Chinese Urban Dictionary: Nanyou Li Max

By Mia Li, May 20, 2016

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Nanyou Li Max / Nányǒu Lì Max /  男友力Max  adj. having very high potential and the maximum number of the characteristics of a good boyfriend

A: When I got home from the work party last night, my boss sent me a message asking me if I got home okay. 

B: Nanyouli max!

A: Yes but he is married.

B: Damn all the good ones are taken.

There is a scale in every single girl’s heart. It’s delicate and constantly tipped one way or another by the smallest things boys do or say. He holds the door for her and it tips a bit in his favor; he makes a casual remark about how women can’t be presidents and it tips violently off the chart. 

A girl, single or not, believes that she can judge whether a boy will be a good or bad boyfriend from the littlest things that he does or says. Girls are instinctively tuned to pay attention to such details. Does he hold most of the umbrella over you in the rain? Does he let you walk on the inside on the sidewalk? Does he warn you before you are about to touch a bowl of hot soup?

If he infallibly does all of the above, then congratulations, he is nanyouli max, or ‘boyfriend power max.’ It is one of those rare occasions when a boy constantly passes such small tests, which indicates so much (maximum) boyfriend potential that it unleashes a girl’s entire elaborate fantasy of having the perfect boyfriend.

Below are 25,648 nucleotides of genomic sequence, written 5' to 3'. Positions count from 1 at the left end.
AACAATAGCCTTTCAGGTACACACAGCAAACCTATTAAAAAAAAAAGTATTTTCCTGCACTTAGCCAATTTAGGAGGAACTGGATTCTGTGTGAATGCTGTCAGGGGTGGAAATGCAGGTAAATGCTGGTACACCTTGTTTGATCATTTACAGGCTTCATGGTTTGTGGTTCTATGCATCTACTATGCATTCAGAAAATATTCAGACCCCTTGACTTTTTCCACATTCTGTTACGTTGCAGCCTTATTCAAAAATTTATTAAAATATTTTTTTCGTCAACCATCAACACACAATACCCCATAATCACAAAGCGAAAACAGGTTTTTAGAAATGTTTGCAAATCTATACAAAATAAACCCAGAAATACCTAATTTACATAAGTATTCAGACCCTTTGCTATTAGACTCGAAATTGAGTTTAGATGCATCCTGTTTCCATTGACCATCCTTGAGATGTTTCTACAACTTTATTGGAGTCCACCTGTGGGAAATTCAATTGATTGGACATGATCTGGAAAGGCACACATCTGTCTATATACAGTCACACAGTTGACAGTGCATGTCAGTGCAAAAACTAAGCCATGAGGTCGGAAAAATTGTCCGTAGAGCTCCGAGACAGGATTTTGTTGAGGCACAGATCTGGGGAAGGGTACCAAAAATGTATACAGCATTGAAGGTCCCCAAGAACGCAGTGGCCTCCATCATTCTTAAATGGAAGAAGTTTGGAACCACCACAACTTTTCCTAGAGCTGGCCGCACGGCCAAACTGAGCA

Some of the things that might tip the scale to nanyouli max seem a little bizarre, whimpy even, such as: always arriving for dates half-an-hour early in case she needs directions, always replying to text messages (and texting her good night), picking up things she drops by accident because she can’t bend over in a skirt, always having band-aids in his pocket for when her heels get blistered, and always extending half of his scarf to warm her neck.

If a boy does all that without slipping up, he is going to tip the scale in a girl’s heart all the way to the max with all that boyfriend power. If you do none of it, however, you’re nanyouli min

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By day, Mia Li is a news reporter in Beijing; at night, she tries to turn that news into standup comedy. 


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